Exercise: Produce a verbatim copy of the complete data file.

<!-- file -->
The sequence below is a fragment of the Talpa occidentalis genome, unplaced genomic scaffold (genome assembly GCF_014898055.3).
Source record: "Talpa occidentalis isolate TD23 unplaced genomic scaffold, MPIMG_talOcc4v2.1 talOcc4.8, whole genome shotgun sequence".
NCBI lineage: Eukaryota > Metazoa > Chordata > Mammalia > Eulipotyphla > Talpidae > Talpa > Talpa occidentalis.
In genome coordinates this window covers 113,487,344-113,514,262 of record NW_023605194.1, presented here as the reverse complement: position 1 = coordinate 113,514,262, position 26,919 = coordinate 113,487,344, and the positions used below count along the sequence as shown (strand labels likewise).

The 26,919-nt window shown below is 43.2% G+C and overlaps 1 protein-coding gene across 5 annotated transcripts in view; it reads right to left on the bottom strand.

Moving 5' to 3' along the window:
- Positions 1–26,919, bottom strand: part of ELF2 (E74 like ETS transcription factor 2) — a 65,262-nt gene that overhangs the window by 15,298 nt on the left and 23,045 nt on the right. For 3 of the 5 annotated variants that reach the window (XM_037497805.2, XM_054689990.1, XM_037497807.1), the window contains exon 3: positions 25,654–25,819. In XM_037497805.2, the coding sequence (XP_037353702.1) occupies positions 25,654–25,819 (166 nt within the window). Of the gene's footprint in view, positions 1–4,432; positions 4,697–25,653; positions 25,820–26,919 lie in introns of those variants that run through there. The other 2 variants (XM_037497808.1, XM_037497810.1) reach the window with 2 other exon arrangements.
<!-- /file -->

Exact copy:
The sequence below is a fragment of the Talpa occidentalis genome, unplaced genomic scaffold (genome assembly GCF_014898055.3).
Source record: "Talpa occidentalis isolate TD23 unplaced genomic scaffold, MPIMG_talOcc4v2.1 talOcc4.8, whole genome shotgun sequence".
NCBI lineage: Eukaryota > Metazoa > Chordata > Mammalia > Eulipotyphla > Talpidae > Talpa > Talpa occidentalis.
In genome coordinates this window covers 113,487,344-113,514,262 of record NW_023605194.1, presented here as the reverse complement: position 1 = coordinate 113,514,262, position 26,919 = coordinate 113,487,344, and the positions used below count along the sequence as shown (strand labels likewise).

The 26,919-nt window shown below is 43.2% G+C and overlaps 1 protein-coding gene across 5 annotated transcripts in view; it reads right to left on the bottom strand.

Moving 5' to 3' along the window:
- Positions 1–26,919, bottom strand: part of ELF2 (E74 like ETS transcription factor 2) — a 65,262-nt gene that overhangs the window by 15,298 nt on the left and 23,045 nt on the right. For 3 of the 5 annotated variants that reach the window (XM_037497805.2, XM_054689990.1, XM_037497807.1), the window contains exon 3: positions 25,654–25,819. In XM_037497805.2, the coding sequence (XP_037353702.1) occupies positions 25,654–25,819 (166 nt within the window). Of the gene's footprint in view, positions 1–4,432; positions 4,697–25,653; positions 25,820–26,919 lie in introns of those variants that run through there. The other 2 variants (XM_037497808.1, XM_037497810.1) reach the window with 2 other exon arrangements.